Yet the very root of these movements of mind is dissatisfaction. We seem to want both endless excitement and perfect peace. Instead of being served by our thinking, we are driven by it in many unconscious and unexamined ways. While thoughts can be enormously useful and creative, most often they dominate our experience with ideas of likes versus dislikes, higher versus lower, self versus other. They tell stories about our successes and failures, plan our security, habitually remind us of who and what we think we are.

This dualistic nature of thought is a root of our suffering. Whenever we think of ourselves as separate, fear and attachment arise and we grow constricted, defensive, ambitious, and territorial. To protect the separate self, we push certain things away, while to bolster it we hold on to other things and identify with them (49).”

Miscellaneous Thoughts

Clearly these are all my opinions on things:

I’m not going to pretend like I know much about tax plans and the economics behind it all, but c’mon. I just struggle to understand something that helps the wealthy keep more money and hurts the poor. Come and tell me again systematic oppression doesn’t exist.

Sixers should make the playoffs. That’s clear at this point. No excuses (unless Embiid or Simmons gets injured. Please stay healthy!)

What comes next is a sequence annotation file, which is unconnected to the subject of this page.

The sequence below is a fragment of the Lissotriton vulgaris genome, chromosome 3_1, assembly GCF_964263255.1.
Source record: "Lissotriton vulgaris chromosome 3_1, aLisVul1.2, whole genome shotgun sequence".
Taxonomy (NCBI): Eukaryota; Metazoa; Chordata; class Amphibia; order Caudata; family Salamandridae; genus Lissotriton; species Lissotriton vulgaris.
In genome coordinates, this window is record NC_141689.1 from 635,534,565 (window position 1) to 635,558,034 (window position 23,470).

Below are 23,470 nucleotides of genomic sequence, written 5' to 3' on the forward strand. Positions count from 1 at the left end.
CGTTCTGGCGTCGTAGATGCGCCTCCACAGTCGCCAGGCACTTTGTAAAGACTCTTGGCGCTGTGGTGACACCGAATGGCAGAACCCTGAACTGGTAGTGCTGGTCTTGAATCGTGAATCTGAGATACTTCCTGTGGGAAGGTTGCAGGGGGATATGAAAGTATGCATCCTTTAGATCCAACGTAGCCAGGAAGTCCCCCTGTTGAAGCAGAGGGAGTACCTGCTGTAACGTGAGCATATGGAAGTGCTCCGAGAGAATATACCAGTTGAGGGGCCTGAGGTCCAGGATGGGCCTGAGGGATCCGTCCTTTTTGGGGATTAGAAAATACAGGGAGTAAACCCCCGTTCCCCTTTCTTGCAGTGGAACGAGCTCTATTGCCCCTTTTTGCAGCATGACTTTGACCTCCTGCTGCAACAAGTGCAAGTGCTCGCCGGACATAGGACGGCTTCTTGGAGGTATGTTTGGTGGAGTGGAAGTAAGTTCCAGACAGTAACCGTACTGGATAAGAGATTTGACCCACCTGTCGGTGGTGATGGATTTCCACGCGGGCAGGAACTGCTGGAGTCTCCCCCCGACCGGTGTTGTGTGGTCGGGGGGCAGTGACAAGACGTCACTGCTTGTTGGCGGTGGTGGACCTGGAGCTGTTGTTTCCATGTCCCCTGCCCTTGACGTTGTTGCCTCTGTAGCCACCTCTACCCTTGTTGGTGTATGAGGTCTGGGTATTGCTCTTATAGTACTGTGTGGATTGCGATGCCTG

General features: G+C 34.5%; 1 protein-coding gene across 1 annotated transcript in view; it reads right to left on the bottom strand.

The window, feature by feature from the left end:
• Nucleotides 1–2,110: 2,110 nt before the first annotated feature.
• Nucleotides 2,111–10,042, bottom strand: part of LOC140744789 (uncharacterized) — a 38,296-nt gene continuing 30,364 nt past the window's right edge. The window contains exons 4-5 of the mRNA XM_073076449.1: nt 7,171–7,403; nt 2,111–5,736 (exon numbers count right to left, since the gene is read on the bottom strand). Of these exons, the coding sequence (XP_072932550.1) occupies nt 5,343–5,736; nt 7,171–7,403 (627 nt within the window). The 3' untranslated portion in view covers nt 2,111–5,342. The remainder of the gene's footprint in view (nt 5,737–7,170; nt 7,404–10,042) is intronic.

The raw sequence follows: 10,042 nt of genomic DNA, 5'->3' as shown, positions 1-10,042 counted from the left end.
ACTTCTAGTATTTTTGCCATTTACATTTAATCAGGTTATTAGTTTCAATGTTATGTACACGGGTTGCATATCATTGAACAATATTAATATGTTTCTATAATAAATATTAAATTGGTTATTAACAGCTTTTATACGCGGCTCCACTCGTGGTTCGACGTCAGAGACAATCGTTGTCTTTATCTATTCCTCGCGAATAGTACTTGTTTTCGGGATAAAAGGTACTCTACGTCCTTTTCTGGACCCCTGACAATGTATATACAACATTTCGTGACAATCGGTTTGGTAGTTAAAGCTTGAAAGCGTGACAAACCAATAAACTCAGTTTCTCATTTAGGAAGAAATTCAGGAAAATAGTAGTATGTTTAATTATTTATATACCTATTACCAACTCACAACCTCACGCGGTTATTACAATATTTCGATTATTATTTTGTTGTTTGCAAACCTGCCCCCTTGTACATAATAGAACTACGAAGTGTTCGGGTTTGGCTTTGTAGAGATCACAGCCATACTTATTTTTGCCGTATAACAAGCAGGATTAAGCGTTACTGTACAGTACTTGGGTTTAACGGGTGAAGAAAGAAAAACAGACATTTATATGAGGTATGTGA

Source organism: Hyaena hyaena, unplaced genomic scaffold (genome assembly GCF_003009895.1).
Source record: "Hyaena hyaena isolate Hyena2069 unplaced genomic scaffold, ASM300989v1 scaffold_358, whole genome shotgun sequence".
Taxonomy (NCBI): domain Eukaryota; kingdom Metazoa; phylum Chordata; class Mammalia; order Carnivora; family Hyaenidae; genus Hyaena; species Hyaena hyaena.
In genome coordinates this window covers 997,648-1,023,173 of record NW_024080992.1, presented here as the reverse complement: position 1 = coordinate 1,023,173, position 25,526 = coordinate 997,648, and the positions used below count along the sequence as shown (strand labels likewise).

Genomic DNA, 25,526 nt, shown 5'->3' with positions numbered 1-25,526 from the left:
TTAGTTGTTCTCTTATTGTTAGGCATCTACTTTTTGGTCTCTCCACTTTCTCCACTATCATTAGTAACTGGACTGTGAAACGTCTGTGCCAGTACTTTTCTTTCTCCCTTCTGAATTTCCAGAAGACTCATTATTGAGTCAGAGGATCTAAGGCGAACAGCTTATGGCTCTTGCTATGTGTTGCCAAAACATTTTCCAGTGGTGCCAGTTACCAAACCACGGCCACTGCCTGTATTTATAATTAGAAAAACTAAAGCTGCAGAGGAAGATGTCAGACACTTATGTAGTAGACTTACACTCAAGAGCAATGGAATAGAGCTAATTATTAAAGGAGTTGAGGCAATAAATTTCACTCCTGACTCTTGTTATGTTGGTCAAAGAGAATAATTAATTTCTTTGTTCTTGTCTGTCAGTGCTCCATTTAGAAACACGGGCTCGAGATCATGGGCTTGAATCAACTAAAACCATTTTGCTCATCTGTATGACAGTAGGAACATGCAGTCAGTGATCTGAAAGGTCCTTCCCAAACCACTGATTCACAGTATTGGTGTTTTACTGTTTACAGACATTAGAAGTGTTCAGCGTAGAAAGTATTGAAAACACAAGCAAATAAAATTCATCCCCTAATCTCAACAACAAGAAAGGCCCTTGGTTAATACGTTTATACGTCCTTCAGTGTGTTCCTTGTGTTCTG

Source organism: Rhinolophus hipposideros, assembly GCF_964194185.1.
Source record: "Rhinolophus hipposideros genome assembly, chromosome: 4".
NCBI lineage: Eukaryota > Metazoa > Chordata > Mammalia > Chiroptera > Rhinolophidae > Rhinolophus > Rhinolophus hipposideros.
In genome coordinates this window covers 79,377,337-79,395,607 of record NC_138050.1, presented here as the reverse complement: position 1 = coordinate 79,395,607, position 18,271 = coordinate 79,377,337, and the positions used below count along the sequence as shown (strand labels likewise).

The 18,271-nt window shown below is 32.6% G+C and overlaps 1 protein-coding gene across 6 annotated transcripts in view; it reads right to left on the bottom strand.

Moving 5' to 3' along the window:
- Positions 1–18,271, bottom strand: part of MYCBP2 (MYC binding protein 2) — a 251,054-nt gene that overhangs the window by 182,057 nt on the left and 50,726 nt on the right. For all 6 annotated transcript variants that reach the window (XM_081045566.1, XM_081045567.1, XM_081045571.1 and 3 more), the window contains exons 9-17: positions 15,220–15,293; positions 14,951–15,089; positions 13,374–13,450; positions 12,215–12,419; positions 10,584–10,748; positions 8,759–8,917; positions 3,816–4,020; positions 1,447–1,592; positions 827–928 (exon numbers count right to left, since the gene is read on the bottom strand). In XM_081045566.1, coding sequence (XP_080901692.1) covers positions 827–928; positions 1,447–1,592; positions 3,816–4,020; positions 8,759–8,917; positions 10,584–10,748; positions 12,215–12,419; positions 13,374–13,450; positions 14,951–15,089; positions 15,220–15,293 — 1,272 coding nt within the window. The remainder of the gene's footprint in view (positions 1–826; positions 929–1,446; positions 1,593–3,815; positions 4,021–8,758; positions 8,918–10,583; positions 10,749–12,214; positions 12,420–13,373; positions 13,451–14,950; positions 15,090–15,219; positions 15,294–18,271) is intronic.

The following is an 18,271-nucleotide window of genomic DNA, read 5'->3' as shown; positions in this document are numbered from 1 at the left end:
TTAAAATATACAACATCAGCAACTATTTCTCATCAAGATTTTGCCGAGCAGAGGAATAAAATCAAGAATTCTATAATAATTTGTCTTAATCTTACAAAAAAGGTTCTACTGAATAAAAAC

Love this quote from Mother Teresa: “In this life we cannot do great things. We can only do small things with great love.”

Why the hell is sex education not required in all states? I wrote about this in the past, but it’s ridiculous to think about.

Everyone is pursuing happiness in their own way. The people who piss you off, try to see them from a different perspective with this understanding ( I struggle to do this).


Sixers Thoughts, The 4 Reminders, and Mental Health Article

Sixers Thoughts: 

I watched the whole first half of the Sixers-Warriors game last night and I was ecstatic as I went upstairs to shower. The Sixers had a 22 point lead and they were pounding the defending champs. I came back downstairs about halfway through the 3rd quarter and the Sixers were only up 8. I continued to watch as the Warriors dismantled the Sixers and dominated on both ends of the floor. Despite the loss, there were lots of positives from the game and I want to highlight some below:

1) Ben Simmons ability to drive and score with either hand. There was one play where he took Iguodala, an elite defender, to the basket and scored with his right hand. Simmons was stronger than Iggy and was able to use his athleticism to create the necessary space to finish at the basket. Iggy had no chance of stopping him. Most of Simmons points come from within 10 feet of the basket, which is highly unusual for a point guard, but I’m loving it.

2) An active Dario Saric. When the Sixers were clicking on all cylinders at the start of the game Saric was a key player. When he is actively going after rebounds and looking to shoot the Sixers are that much better.